Anything to cut google out of the picture and force them into bankruptcy is a good thing.

  5. Guys, MDN, we don’t know what will happen. Jobs also brought in Scully and he ruined Apple.

    The red flag is right from Jobs’ mouth: “He’s not a product guy.” Referring to Tim Cook.

    I will say that I’m excited about the future. But, Apple’s product management seems lacking.

    No Retina on the iMac.
    No Retina on the Air.
    No Mini iPad Retina: this product is NOT selling well
    Heavier and thicker iPad 3 over 2
    Spec bumping iPad
    And others.

    Then the shitty ads. I’m on the fence here.

    1. No Retina on iMac? Do you have any idea how many pixels that requires? A true “retina” screen is at least 200 dpi (or 300 dpi according to some people). This would require approximately 2600 x 4700 dpi to get there! There is no screen out there today (or even in the near future) that does that. No manufacturers are making this and none are expected to for *at least* a couple of years.

      No Retina on the Air? That’s not its purpose. The MacBook Pro with Retina is for that market. The Air excels at what it needs to: extreme portability in a laptop form factor. The latest edition is a great next step in that direction.

      The iPad mini is not selling well? Says who? Every report I’ve read is that it is selling well. Even the usual naysayers are saying it is selling well enough that it is stealing sales away from the iPad 4.


      1. Shadowself:

        Do you realize what you’re doing? You’re making excuses.

        “Do you know how hard, blah, blah”. Nobody cares. Apple’s jobs is to solve problems and innovate.

        But this “problem” is just manufactured by fanboys like you who don’t know any better.

        Your argument falls apart. Look at the iPad. Do you realize how many pixels are on that tiny screen? And the thing runs off of a battery and low power chip/GPU. This battery powered device has 264 DPI. The iMac would need less because the user won’t have the screen as close to their face. 250 DPI would be more than enough for it to qualify as Retina using Apple’s baseline calculations for example. Yes, that’s right. A huge, hulking machine like the iMac with a massively powered GPU/CPU… something that DOESN’T run off of battery power… that would have LESS DPI than a battery powered toy.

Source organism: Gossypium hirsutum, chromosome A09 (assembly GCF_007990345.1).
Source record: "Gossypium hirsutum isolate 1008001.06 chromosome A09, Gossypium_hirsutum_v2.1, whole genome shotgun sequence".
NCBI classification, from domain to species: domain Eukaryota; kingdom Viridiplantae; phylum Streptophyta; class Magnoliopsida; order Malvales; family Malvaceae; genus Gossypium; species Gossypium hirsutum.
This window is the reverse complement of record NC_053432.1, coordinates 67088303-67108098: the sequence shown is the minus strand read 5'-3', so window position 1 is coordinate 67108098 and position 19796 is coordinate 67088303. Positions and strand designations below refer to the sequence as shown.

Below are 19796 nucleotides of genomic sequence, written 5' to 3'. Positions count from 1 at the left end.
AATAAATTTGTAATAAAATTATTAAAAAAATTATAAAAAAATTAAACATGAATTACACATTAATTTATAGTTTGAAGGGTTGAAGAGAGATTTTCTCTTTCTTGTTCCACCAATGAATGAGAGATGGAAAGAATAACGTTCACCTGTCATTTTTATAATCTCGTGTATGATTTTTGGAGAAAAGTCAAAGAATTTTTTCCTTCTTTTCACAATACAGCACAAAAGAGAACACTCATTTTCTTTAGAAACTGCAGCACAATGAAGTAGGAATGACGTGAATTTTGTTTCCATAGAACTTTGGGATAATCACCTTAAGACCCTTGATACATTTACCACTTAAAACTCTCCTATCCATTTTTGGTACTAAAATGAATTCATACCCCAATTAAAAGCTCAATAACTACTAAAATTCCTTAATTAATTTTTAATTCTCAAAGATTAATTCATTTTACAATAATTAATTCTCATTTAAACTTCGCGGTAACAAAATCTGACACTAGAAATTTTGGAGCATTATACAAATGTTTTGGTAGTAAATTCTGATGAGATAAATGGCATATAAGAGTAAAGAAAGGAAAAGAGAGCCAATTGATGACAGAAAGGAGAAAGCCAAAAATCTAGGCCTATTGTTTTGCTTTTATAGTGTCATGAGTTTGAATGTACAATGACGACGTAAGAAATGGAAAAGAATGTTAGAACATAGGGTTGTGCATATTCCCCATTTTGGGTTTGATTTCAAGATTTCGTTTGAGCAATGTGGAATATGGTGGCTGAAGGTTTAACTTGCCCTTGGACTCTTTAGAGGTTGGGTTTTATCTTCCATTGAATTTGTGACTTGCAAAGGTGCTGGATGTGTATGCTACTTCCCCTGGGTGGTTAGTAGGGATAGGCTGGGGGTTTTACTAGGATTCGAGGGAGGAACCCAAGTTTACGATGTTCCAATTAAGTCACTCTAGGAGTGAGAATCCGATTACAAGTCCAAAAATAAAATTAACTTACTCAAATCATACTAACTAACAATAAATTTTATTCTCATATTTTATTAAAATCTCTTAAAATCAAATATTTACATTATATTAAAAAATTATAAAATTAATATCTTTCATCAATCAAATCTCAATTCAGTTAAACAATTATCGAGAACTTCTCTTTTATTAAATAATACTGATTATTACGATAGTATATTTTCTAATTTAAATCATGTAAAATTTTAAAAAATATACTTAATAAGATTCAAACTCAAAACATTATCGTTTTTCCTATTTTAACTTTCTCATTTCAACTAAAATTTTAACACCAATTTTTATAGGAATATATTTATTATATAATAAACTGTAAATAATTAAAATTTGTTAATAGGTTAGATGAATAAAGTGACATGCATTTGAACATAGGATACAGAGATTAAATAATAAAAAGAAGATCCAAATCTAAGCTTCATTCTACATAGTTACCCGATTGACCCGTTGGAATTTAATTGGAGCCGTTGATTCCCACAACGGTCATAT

Second. The iPad Minis are NOT selling that well. It’s not that they’re selling that badly, but out of the 20 million odd iPads Apple sells every quarter, the last check was that the Mini made up 4 million of those.

        Here’s what speaks volumes: Apple doesn’t report sales numbers of iPad Minis, you have to extrapolate them. And the reason is pretty clear: sales aren’t hot. These things aren’t flying off the shelves. I spoke with some retailers a few weeks back and they told me that they never flew off the shelves and sales are “slow”.

        I’m not trolling. I’m being factual.

        1. Don’t you mean the problem is manufactured by trolls like you?

          Because the market doesn’t really seem to care that the Air, iMac, and iPad Mini don’t have retina displays.

          Also, I think you need to look up the meaning of the word factual. Because saying the iPad Mini isn’t selling well without using any facts to back it up is the opposite of factual.

    2. Slimon, you are generally unrealistically negative on this forum, but you improved a bit with your last post and I would like to respond.

      No retina on the iMac — that seems like an unfair complaint given the size of the iMac display and its consumer price point.

      No retina on the MBA — that is a bit more reasonable critique. After all, Apple has released retina MBPs. However, the MBA represents a careful balance between specs, performance, battery life, and weight with an emphasis on mobility. The next MBA redesign with Haswell CPUs, etc. might include a retina option.

      No iPad mini retina — a reasonable critique if you disregard your “NOT selling well” statement. I admit that I have not checked the numbers recently, but the iPad mini sold very well initially and I have not heard any warnings that iPad mini sales have significantly dropped in recent months. There will be an iPad mini retina, but it will come when Apple can provide the performance, battery life, size, and weight that define a quality Apple product.

      Heavier and thicker iPad 3 — this is probably your worst complaint. The iPad 3 was a transition design that introduced a retina display on a large iOS device. I have one and it is terrific. The iPad 4 is a bit sleeker and includes Thunderbolt. The iPad 5 will likely trim size and weight a little lower and provide increased battery life. Regardless, you missed the boat on this one.